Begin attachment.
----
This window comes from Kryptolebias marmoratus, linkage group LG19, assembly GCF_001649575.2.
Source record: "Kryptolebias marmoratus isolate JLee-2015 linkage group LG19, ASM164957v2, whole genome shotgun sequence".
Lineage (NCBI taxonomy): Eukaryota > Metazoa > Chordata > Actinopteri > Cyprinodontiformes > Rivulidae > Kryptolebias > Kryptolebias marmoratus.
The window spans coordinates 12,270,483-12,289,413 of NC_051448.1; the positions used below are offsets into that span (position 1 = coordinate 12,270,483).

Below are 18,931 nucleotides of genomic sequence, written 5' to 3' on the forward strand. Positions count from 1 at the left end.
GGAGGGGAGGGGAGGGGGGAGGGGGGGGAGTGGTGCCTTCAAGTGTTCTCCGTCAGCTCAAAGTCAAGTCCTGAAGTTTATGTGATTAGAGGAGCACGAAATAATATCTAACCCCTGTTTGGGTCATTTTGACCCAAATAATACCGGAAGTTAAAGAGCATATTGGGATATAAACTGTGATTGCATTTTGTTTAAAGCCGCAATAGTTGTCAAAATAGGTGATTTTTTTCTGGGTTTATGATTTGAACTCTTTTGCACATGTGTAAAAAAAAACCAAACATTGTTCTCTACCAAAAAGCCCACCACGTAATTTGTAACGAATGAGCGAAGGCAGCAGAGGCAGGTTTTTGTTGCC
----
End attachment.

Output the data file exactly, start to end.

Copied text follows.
This window comes from Kryptolebias marmoratus, linkage group LG19, assembly GCF_001649575.2.
Source record: "Kryptolebias marmoratus isolate JLee-2015 linkage group LG19, ASM164957v2, whole genome shotgun sequence".
Lineage (NCBI taxonomy): Eukaryota > Metazoa > Chordata > Actinopteri > Cyprinodontiformes > Rivulidae > Kryptolebias > Kryptolebias marmoratus.
The window spans coordinates 12,270,483-12,289,413 of NC_051448.1; the positions used below are offsets into that span (position 1 = coordinate 12,270,483).

Below are 18,931 nucleotides of genomic sequence, written 5' to 3' on the forward strand. Positions count from 1 at the left end.
GGAGGGGAGGGGAGGGGGGAGGGGGGGGAGTGGTGCCTTCAAGTGTTCTCCGTCAGCTCAAAGTCAAGTCCTGAAGTTTATGTGATTAGAGGAGCACGAAATAATATCTAACCCCTGTTTGGGTCATTTTGACCCAAATAATACCGGAAGTTAAAGAGCATATTGGGATATAAACTGTGATTGCATTTTGTTTAAAGCCGCAATAGTTGTCAAAATAGGTGATTTTTTTCTGGGTTTATGATTTGAACTCTTTTGCACATGTGTAAAAAAAAACCAAACATTGTTCTCTACCAAAAAGCCCACCACGTAATTTGTAACGAATGAGCGAAGGCAGCAGAGGCAGGTTTTTGTTGCC